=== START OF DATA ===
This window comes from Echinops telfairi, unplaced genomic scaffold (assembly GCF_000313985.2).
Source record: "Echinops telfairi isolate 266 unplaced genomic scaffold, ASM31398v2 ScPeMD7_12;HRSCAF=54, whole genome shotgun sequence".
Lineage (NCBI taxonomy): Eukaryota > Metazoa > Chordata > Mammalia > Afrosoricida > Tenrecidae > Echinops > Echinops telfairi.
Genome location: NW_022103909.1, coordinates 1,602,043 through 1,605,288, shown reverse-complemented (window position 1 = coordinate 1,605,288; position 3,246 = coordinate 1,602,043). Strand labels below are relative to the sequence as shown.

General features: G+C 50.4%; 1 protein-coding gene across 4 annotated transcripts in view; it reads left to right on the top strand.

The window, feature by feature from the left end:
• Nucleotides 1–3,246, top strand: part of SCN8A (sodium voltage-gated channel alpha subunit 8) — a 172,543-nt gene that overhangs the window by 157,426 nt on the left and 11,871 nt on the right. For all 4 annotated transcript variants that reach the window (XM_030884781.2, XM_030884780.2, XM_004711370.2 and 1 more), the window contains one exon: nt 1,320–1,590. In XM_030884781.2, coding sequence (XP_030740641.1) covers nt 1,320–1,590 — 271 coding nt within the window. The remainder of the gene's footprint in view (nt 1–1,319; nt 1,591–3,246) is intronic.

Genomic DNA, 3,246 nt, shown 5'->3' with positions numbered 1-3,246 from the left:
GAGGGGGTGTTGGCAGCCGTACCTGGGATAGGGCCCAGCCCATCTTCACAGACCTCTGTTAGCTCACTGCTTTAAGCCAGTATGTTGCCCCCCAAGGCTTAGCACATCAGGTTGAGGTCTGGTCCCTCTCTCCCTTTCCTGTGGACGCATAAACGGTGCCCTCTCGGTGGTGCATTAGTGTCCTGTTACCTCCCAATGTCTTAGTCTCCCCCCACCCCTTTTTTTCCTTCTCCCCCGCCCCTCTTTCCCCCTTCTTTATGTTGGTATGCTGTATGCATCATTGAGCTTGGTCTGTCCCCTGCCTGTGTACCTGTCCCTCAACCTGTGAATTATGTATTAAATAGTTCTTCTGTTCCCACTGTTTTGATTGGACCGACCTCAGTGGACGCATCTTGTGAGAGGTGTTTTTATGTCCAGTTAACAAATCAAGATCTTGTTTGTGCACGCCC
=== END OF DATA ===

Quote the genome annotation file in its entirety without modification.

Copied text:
This window comes from Echinops telfairi, unplaced genomic scaffold (assembly GCF_000313985.2).
Source record: "Echinops telfairi isolate 266 unplaced genomic scaffold, ASM31398v2 ScPeMD7_12;HRSCAF=54, whole genome shotgun sequence".
Lineage (NCBI taxonomy): Eukaryota > Metazoa > Chordata > Mammalia > Afrosoricida > Tenrecidae > Echinops > Echinops telfairi.
Genome location: NW_022103909.1, coordinates 1,602,043 through 1,605,288, shown reverse-complemented (window position 1 = coordinate 1,605,288; position 3,246 = coordinate 1,602,043). Strand labels below are relative to the sequence as shown.

General features: G+C 50.4%; 1 protein-coding gene across 4 annotated transcripts in view; it reads left to right on the top strand.

The window, feature by feature from the left end:
• Nucleotides 1–3,246, top strand: part of SCN8A (sodium voltage-gated channel alpha subunit 8) — a 172,543-nt gene that overhangs the window by 157,426 nt on the left and 11,871 nt on the right. For all 4 annotated transcript variants that reach the window (XM_030884781.2, XM_030884780.2, XM_004711370.2 and 1 more), the window contains one exon: nt 1,320–1,590. In XM_030884781.2, coding sequence (XP_030740641.1) covers nt 1,320–1,590 — 271 coding nt within the window. The remainder of the gene's footprint in view (nt 1–1,319; nt 1,591–3,246) is intronic.

Genomic DNA, 3,246 nt, shown 5'->3' with positions numbered 1-3,246 from the left:
GAGGGGGTGTTGGCAGCCGTACCTGGGATAGGGCCCAGCCCATCTTCACAGACCTCTGTTAGCTCACTGCTTTAAGCCAGTATGTTGCCCCCCAAGGCTTAGCACATCAGGTTGAGGTCTGGTCCCTCTCTCCCTTTCCTGTGGACGCATAAACGGTGCCCTCTCGGTGGTGCATTAGTGTCCTGTTACCTCCCAATGTCTTAGTCTCCCCCCACCCCTTTTTTTCCTTCTCCCCCGCCCCTCTTTCCCCCTTCTTTATGTTGGTATGCTGTATGCATCATTGAGCTTGGTCTGTCCCCTGCCTGTGTACCTGTCCCTCAACCTGTGAATTATGTATTAAATAGTTCTTCTGTTCCCACTGTTTTGATTGGACCGACCTCAGTGGACGCATCTTGTGAGAGGTGTTTTTATGTCCAGTTAACAAATCAAGATCTTGTTTGTGCACGCCC